Understanding the evolutionary role of mass extinctions requires detailed knowledge of postextinction recoveries. However, most models of recovery hinge on a direct reading of the fossil record, and several recent studies have suggested that the fossil record is especially incomplete for recovery intervals immediately after mass extinctions. Here, we analyze a database of genus occurrences for the paleocontinent of Laurentia to determine the effects of regional processes on recovery and the effects of variations in preservation and sampling intensity on perceived diversity trends and taxonomic rates during the Late Ordovician mass extinction and Early Silurian recovery. After accounting for variation in sampling intensity, we find that marine benthic diversity in Laurentia recovered to preextinction levels within 5 million years, which is nearly 15 million years sooner than suggested by global compilations. The rapid turnover in Laurentia suggests that processes such as immigration may have been particularly important in the recovery of regional ecosystems from environmental perturbations. However, additional regional studies and a global analysis of the Late Ordovician mass extinction that accounts for variations in sampling intensity are necessary to confirm this pattern. Because the record of Phanerozoic mass extinctions and postextinction recoveries may be compromised by variations in preservation and sampling intensity, all should be reevaluated with sampling-standardized analyses if the evolutionary role of mass extinctions is to be fully understood.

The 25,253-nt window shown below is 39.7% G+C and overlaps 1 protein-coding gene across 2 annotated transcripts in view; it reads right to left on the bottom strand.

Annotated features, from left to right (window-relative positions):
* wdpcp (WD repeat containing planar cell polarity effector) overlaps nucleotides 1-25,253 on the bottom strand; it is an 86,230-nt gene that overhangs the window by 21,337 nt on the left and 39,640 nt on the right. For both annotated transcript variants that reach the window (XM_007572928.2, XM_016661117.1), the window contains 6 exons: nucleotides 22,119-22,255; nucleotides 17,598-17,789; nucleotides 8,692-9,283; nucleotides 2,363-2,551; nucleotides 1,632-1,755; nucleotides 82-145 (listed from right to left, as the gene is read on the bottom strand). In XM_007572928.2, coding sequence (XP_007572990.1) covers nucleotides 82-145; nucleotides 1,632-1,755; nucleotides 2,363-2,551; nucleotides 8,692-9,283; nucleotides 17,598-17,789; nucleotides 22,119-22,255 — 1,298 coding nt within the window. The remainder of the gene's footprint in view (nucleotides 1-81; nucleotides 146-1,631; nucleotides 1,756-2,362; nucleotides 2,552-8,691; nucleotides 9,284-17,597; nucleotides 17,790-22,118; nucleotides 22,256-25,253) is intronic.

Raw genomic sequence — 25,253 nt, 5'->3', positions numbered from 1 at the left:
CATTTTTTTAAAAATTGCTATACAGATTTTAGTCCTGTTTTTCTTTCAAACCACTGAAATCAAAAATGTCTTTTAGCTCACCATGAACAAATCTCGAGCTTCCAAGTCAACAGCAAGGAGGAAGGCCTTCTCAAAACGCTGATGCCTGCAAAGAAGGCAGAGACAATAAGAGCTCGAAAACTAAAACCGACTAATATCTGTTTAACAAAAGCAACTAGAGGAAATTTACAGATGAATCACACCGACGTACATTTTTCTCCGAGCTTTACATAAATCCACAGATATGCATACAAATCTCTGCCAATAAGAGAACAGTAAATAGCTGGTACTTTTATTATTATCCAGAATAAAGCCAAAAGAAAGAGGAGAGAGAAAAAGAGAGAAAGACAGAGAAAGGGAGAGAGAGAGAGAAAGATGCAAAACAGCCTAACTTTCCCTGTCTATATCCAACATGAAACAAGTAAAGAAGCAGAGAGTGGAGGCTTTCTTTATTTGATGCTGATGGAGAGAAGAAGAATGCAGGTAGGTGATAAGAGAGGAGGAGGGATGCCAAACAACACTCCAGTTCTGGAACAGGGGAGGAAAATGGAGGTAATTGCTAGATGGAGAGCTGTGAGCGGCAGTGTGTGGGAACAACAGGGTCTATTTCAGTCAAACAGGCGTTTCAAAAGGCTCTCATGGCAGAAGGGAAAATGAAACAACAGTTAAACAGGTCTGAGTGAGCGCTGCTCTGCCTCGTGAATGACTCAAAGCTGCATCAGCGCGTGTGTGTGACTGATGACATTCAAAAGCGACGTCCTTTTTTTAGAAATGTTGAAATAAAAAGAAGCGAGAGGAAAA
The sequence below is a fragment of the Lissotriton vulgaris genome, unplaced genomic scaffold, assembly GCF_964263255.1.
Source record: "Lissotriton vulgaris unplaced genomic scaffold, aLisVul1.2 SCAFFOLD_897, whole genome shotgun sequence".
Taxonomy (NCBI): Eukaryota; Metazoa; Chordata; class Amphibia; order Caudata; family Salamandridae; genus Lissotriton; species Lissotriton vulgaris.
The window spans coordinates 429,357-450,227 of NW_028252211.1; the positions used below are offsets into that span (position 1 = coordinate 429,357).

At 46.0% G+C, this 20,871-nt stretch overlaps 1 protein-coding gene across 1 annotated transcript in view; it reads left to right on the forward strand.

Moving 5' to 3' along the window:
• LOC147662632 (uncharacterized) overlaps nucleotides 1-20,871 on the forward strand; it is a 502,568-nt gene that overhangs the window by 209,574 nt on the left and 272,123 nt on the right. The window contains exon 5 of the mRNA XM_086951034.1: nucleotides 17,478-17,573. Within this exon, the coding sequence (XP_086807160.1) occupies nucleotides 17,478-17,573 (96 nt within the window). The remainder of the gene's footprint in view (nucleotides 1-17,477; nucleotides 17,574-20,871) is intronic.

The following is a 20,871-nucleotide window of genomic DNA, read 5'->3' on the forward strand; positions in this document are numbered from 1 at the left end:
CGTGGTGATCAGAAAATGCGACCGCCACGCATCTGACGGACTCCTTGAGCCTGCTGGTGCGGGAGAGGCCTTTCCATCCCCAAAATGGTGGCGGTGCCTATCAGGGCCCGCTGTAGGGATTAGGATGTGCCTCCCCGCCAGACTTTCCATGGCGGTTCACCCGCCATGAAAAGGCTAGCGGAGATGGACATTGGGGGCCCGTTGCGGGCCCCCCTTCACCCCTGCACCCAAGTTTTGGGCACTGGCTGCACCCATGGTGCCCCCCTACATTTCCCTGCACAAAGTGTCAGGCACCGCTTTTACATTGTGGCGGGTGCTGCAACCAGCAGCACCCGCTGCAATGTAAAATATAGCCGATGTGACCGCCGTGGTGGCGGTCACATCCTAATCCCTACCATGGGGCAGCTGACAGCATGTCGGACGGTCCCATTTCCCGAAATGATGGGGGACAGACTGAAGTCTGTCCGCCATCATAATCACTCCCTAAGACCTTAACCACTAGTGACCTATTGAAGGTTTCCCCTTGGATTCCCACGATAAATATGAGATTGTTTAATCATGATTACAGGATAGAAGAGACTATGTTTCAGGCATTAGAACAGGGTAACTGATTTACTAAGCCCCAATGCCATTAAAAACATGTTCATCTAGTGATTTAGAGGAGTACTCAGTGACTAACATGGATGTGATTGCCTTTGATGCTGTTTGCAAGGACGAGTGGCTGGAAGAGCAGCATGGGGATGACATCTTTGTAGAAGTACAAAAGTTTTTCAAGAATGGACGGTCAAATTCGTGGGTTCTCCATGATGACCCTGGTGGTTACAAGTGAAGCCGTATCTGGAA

|Original language||English (US)|
|Number of pages||6|
|Journal||Proceedings of the National Academy of Sciences of the United States of America|
|State||Published - Dec 21 2004|
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